Saturday, February 6, 2010


What? That's how you spell it. I know the movie's called Pandorum, but every time I read or say it, I think of "pandemonium" (foreshadowing?). Which might have to do with the name, but I'm thinking it's more like Pandora. What is with the film industry and Pandora lately? You know, maybe it's not pandemonium or Pandora. Maybe it's pandas. Space pandas.

Space Pandas. It's going to happen.

We all know sending animals into space usually results in either important research results, or horrible, horrible movies.


Actually, not so much with the important research. In any case, what does all this have to do with Pandorum? Well, space. And pandas. Not really, though. Just the space.

It's actually kind of ironic. I picked up Pandorum when I read that it took place on a ship (I had just watched Ghost Ship and wanted more nautical horror), however, I didn't realize that the DVD cover meant space-ship, not ship-ship. Admittedly, I was disappointed. But I didn't write it off just yet. C'mon, it had Ben Foster in it. And Dennis Quaid, but whatever. The irony? I actually ended up kind of liking it.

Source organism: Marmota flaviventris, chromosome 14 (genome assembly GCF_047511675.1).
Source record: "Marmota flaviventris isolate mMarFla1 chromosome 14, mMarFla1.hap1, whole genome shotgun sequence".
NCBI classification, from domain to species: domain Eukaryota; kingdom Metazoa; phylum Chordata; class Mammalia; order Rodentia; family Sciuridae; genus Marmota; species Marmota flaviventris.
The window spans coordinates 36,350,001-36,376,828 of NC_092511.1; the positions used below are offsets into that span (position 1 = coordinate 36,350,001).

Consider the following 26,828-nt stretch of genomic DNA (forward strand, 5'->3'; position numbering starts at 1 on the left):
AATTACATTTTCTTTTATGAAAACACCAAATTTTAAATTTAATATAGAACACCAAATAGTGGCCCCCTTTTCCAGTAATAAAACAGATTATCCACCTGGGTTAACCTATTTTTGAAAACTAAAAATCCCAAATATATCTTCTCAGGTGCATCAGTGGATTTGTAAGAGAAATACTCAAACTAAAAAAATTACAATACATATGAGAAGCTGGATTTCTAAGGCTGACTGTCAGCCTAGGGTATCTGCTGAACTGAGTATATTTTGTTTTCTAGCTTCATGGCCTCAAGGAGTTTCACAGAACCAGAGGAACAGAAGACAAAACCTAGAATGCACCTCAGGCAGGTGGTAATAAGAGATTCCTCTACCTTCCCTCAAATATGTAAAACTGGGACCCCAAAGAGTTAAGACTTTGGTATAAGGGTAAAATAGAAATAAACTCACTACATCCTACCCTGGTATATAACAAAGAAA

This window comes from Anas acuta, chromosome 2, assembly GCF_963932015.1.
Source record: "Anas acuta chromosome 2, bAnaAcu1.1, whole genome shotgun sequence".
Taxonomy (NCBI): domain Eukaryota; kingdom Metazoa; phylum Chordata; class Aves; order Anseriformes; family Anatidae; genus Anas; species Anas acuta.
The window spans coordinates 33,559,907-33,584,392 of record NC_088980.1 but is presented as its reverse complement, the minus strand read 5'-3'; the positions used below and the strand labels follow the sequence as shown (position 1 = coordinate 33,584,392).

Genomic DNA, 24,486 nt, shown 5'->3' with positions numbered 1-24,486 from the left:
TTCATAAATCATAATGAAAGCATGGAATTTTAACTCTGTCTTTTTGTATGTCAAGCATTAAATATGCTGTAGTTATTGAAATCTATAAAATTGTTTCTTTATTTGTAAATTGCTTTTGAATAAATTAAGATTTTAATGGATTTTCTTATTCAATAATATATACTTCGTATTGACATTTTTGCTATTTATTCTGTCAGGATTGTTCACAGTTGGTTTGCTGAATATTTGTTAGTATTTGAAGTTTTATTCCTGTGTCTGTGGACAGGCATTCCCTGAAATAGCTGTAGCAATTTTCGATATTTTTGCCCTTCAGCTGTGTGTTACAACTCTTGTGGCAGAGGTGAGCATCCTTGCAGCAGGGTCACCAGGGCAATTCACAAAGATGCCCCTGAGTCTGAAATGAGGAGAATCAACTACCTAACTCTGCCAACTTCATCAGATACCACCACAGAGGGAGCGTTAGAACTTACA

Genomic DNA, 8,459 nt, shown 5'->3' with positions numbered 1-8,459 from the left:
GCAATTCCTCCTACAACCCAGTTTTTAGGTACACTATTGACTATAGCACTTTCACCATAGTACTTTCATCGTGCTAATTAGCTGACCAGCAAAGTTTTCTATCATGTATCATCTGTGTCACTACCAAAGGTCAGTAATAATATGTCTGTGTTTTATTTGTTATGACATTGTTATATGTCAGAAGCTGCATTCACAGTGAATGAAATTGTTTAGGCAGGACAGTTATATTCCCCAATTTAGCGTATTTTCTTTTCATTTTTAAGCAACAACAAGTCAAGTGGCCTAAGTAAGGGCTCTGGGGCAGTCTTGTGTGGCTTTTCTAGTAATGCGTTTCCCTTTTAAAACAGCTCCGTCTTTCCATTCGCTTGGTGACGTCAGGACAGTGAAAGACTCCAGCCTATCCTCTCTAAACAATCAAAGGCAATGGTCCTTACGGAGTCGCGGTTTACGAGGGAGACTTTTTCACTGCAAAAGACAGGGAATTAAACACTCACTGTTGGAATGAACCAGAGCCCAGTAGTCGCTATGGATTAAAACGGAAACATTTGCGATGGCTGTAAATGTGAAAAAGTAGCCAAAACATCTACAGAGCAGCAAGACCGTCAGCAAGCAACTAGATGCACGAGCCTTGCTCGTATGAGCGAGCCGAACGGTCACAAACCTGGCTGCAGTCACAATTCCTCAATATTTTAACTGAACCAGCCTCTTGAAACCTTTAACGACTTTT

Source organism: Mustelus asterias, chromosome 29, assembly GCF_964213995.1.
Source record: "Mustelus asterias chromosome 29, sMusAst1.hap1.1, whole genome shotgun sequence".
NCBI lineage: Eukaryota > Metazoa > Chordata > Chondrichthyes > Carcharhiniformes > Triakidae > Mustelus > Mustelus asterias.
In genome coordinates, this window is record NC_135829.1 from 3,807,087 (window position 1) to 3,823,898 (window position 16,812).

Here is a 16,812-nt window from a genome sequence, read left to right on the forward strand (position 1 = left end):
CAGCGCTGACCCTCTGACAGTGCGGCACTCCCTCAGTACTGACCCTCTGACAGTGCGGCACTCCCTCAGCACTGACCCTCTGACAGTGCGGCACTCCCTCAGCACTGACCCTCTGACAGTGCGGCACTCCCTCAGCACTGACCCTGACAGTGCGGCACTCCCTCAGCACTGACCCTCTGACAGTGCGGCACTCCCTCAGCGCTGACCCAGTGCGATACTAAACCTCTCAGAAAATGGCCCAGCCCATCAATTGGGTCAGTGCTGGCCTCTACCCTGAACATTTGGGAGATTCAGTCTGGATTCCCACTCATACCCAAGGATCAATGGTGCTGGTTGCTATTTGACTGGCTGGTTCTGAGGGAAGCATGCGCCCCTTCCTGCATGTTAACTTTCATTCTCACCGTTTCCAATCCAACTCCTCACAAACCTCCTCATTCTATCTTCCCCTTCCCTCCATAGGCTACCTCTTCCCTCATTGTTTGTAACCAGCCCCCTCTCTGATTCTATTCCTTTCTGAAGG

The film begins with Ben Foster being birthed from a cryo-tube (or something) after waking up to a seemingly deserted ship. Now, for anyone who hasn't seen the cover of the film, this is it:

I feel like he should be holding an apple.
Or a baseball. Pretty much anything round.

Look at those tubes. Those are INTENSE! Apparently, space IVs are made large enough to accommodate solid food. I think I'd only fear what happens next if "what's next" was getting those things removed. Holy shit.

After Ben Foster tears the PVC pipe out of his flesh, the saddest part of the movie occurs: he puts his clothes on. Up until then, he was walking around in very little. But I suppose it makes sense. Must be cold in space. Once his clothes are on, he attacks his monster beard (which has grown a lot, but his hair is still incredibly short. What's with that?) with the coolest razor ever. A laser razor. I want one of those things. It's friggin' magic! Anyway, then the scariest part happens: Dennis Quaid wakes up and is also scantily clad. However, before Dennis wakes up, while Ben Foster is trying to make sense of his sudden wakefulness and his memory loss (he finds a handy sign telling him that cryo-sleep, or hyper-sleep, or whatever, results in temporary memory loss), he looks himself over and finds a number tattooed along his left forearm. According to the film, that number is his crew number, rank, and social insurance number (the last part may not be true). Also according to the film, that was not tattooed there by Nazis. You win this time, Pandorum, but I'm on to you.

What really made me laugh was the one German chick who attacks Ben Foster every time she sees him. She's German and attacking the guy with the arm tattoo full of numbers. I wonder if that was at all intentional? You know, I think for once I will not ruin the ending of this film. Or the whole plot. I'll just point out things that made me laugh. Or question the sanity of the filmmakers.